The U.S. never was first in the world on international achievement tests, according to the latest Report on American Education from the Brown Center at Brookings. The report also debunks the “myth” that “Finland leads the world in education, with China and India coming on fast.”
Finland has a superb school system, but, significantly, it scores at the very top only on PISA, not on other international assessments. Finland also has a national curriculum more in sync with a “literacy” thrust, making PISA a friendly judge in comparing Finnish students with students from other countries. And what about India and China? Neither country has ever participated in an international assessment. How they would fare is unknown.
Finnish students scored very well in 1964, “decades before many of
the policies targeting professionalism, equity, decentralization, and de-streaming were adopted,” the report notes. Cultural and societal factors “may be the real drivers of success.”
Shanghai’s success on PISA proves nothing about Chinese students, researchers argue.
For centuries, Shanghai has been the jewel of Chinese schooling, far ahead of its urban peers and light-years ahead of rural schools. Shanghai’s municipal website reports that 83.8 percent of high school graduates enter college; the national figure is 24.0 percent.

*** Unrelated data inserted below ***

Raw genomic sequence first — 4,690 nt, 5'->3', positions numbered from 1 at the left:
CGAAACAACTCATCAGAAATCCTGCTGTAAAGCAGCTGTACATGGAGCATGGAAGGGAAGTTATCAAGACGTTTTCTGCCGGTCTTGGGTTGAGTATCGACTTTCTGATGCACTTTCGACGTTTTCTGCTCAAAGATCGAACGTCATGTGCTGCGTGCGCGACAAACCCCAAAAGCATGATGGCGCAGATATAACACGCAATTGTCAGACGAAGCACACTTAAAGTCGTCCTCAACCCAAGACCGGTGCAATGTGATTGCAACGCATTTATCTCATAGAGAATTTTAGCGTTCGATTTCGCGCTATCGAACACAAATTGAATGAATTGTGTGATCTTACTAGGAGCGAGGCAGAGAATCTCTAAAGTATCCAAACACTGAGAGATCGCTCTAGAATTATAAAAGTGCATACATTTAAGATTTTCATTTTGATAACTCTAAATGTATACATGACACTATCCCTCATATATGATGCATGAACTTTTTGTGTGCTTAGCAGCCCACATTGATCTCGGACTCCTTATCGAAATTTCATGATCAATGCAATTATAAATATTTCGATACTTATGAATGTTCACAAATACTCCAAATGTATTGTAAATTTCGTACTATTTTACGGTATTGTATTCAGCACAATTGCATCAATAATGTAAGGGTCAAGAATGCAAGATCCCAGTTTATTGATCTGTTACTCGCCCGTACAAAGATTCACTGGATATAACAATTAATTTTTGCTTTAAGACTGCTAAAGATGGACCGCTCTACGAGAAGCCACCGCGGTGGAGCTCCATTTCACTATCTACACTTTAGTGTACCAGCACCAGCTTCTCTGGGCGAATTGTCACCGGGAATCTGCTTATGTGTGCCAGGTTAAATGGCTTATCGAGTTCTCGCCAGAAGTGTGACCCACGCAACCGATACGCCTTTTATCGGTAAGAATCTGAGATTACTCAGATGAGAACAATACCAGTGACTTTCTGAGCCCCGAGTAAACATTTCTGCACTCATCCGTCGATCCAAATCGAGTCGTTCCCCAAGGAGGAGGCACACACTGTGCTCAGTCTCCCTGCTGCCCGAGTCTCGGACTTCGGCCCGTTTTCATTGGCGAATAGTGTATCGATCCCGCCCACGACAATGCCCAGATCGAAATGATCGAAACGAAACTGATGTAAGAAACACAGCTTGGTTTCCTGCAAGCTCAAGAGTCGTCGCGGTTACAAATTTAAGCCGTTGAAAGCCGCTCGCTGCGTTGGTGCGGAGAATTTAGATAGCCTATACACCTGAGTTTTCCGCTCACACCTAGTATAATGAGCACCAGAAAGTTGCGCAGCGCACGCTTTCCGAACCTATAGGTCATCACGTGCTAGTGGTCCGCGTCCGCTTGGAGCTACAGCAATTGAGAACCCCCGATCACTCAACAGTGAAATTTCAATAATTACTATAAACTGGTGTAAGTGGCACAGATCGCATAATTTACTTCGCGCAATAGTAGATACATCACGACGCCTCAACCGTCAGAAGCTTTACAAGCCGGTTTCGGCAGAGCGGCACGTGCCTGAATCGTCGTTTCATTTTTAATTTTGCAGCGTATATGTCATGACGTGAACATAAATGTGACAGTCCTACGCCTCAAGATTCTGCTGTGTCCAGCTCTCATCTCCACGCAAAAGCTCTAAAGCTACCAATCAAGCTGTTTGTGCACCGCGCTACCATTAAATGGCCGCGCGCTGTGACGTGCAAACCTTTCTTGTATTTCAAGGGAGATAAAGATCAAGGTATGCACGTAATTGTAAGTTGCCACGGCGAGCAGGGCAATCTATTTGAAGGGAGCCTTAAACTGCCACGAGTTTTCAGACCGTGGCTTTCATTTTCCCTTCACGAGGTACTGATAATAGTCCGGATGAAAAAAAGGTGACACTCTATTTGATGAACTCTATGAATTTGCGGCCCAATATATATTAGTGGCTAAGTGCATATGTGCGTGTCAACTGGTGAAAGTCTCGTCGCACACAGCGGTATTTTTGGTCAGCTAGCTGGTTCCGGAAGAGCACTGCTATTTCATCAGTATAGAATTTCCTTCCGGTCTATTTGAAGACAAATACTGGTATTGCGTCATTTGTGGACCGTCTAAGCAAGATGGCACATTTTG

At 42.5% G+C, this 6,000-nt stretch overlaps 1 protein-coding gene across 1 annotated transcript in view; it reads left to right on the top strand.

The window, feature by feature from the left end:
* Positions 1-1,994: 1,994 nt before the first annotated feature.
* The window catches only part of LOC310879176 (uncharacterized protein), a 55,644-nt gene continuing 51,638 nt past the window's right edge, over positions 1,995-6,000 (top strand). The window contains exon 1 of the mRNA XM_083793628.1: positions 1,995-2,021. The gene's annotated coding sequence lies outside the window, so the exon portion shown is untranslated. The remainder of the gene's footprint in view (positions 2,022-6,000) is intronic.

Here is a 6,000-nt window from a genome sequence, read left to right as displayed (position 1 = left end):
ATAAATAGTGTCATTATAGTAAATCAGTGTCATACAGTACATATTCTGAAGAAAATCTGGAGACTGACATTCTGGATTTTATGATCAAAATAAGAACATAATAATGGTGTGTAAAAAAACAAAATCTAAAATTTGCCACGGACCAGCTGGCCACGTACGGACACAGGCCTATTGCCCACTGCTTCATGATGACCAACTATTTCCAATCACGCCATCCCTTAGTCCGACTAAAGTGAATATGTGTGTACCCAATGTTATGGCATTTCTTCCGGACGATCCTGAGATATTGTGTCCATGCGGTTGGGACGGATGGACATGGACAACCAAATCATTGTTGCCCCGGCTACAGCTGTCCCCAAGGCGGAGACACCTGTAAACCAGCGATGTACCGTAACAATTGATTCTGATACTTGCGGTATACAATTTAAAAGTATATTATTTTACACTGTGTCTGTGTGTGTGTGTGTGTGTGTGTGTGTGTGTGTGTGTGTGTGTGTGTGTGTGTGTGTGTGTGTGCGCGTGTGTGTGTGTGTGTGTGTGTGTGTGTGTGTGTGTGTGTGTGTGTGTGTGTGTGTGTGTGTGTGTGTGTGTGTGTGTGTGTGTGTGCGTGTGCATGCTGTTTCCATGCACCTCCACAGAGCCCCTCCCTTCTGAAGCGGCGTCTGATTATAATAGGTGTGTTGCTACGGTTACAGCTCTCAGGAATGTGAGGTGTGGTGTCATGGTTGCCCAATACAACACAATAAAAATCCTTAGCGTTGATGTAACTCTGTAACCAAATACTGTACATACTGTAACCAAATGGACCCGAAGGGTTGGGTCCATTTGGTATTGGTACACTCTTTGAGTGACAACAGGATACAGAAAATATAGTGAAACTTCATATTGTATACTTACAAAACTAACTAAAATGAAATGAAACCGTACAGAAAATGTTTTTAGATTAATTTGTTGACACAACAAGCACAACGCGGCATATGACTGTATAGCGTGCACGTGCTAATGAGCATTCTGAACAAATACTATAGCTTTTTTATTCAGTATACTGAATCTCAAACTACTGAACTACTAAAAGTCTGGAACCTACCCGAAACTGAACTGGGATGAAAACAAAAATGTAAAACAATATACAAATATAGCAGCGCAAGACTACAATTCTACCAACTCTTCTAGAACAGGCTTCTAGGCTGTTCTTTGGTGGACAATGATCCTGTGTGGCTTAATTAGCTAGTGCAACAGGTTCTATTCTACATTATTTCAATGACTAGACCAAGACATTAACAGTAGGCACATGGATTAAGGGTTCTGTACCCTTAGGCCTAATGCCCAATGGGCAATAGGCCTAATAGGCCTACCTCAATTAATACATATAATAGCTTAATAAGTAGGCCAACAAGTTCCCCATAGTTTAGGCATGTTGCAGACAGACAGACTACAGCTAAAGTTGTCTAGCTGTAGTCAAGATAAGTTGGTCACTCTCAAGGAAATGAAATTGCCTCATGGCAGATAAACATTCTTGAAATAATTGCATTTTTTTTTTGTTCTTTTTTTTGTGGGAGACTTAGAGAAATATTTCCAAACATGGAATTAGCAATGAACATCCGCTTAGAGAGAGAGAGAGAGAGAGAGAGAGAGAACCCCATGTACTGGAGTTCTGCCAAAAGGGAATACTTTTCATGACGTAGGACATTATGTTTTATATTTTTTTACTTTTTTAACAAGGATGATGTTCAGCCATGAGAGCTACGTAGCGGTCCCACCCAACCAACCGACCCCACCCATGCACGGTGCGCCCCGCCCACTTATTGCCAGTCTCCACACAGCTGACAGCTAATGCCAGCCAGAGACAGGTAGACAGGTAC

The report also asks: Which states are racing to the top? Judging by National
Assessment of Educational Progress (NAEP) scores, it’s not necessarily the ones that got federal Race to the Top grants.
Brown looked at both short- and long-term gains on NAEP and controlled for changes in the demographic characteristics of each state’s students.
Eight states—Florida, Maryland, Massachusetts, District of Columbia, Kentucky, New Jersey, Hawaii, and Pennsylvania—stand out for making superior gains. At the other end of the distribution, Iowa, Nebraska, West Virginia, and Michigan stand out for underperforming. Five of the eight impressive states won grants, but three did not.
A previously part of the report looks at how well NAEP’s eighth-grade math exam matches up with the Common Core Standards adopted by most states. NAEP’s test covers math concepts that are supposed to be learned by eighth grade; the average question is two to three years below Common Core’s eighth-grade content. The new core-based exams are expected to test whether students have learned the standards for that grade. Scores will be much, much lower, researchers predict.